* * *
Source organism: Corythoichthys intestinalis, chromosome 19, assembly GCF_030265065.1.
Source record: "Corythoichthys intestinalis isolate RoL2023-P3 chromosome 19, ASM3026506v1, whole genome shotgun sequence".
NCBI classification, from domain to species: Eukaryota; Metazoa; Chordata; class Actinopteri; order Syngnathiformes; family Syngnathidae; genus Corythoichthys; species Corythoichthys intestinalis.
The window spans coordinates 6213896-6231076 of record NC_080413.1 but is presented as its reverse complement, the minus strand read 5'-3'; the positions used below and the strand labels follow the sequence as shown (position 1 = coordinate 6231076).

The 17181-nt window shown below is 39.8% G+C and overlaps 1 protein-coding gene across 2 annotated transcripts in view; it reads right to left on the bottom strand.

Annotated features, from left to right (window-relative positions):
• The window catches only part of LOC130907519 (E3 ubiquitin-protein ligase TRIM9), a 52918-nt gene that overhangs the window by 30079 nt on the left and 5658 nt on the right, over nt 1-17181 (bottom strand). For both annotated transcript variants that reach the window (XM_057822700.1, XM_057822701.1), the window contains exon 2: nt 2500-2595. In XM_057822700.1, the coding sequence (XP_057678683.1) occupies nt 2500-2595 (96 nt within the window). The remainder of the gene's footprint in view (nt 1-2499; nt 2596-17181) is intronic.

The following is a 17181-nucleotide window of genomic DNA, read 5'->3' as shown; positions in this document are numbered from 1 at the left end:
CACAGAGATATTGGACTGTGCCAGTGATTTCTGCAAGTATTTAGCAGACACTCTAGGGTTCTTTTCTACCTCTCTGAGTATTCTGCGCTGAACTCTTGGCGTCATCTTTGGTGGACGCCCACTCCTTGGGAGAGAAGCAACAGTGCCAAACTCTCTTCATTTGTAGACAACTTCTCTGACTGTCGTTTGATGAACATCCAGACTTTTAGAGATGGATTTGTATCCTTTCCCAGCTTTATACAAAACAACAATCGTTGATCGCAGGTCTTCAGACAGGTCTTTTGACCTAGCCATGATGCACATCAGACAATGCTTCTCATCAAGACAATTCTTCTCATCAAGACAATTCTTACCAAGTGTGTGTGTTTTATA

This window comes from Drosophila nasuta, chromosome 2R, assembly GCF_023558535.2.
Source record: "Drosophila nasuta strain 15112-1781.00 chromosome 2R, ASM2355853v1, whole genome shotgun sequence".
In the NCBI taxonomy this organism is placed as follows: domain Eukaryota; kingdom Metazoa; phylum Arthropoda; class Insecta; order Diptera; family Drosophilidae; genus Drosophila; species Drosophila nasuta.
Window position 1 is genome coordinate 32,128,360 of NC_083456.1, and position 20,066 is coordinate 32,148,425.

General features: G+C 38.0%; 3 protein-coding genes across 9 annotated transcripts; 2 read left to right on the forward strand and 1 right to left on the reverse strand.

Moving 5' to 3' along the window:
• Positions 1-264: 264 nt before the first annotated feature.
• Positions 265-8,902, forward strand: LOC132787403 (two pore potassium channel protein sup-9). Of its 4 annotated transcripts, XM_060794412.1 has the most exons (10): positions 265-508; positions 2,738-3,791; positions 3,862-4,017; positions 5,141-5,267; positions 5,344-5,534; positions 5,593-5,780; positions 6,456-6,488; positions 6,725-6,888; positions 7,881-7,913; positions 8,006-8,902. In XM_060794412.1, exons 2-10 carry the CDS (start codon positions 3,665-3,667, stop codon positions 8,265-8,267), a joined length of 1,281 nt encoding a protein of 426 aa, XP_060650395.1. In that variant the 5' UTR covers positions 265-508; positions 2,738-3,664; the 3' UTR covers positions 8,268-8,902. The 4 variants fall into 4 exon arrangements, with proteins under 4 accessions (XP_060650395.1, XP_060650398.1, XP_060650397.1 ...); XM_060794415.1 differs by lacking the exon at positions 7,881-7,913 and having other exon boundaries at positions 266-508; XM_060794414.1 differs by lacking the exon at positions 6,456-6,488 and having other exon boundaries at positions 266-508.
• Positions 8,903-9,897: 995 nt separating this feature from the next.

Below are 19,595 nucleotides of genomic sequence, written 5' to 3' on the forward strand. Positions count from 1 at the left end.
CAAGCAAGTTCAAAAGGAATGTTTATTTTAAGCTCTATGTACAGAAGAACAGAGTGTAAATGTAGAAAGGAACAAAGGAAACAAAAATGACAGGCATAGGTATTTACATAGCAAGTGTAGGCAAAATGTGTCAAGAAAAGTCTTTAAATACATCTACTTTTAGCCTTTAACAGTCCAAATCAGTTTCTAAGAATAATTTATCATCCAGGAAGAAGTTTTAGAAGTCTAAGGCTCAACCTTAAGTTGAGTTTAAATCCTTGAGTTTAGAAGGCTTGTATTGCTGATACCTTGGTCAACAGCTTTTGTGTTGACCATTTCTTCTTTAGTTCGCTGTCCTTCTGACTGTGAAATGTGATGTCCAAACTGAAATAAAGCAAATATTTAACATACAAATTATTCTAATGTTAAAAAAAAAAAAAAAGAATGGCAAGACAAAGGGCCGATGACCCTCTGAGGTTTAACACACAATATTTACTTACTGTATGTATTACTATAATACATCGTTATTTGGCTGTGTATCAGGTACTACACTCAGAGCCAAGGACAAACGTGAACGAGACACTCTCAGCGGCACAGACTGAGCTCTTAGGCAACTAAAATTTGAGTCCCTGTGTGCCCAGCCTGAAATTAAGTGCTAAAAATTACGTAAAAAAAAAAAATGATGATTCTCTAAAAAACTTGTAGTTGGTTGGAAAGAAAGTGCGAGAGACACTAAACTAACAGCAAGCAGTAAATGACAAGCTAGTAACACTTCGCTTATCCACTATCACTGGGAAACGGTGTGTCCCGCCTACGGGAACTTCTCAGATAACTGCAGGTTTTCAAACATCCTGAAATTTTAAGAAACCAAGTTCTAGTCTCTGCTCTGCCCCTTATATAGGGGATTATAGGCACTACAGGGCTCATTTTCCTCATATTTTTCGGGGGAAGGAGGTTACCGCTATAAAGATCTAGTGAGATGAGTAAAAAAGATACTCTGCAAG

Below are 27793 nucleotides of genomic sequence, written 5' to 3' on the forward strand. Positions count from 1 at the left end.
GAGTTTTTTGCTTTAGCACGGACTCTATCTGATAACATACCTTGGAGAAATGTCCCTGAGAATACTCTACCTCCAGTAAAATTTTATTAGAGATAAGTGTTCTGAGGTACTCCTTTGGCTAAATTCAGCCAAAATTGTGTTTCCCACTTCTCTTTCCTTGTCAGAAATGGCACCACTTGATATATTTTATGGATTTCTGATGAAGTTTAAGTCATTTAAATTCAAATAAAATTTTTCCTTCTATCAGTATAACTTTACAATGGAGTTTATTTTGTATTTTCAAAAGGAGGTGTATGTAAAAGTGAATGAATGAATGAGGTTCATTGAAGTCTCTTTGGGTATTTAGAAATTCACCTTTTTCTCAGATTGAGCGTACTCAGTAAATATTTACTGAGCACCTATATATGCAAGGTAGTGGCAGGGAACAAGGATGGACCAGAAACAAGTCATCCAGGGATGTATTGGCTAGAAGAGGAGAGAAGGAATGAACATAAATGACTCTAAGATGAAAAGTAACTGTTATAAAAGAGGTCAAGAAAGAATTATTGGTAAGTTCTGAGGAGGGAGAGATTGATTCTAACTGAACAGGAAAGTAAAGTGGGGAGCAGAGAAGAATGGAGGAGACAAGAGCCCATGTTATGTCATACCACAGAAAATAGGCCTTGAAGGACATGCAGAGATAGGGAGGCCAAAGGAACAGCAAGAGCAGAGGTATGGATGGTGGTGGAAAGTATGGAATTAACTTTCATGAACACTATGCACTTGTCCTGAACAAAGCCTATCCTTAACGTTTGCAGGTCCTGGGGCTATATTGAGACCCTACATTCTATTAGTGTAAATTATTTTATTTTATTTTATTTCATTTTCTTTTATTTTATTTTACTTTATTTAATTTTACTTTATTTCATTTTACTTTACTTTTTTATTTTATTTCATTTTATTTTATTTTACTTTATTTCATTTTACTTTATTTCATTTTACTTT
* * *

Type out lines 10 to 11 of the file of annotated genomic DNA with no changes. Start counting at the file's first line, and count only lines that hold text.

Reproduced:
This window comes from Drosophila nasuta, chromosome 2R, assembly GCF_023558535.2.
Source record: "Drosophila nasuta strain 15112-1781.00 chromosome 2R, ASM2355853v1, whole genome shotgun sequence".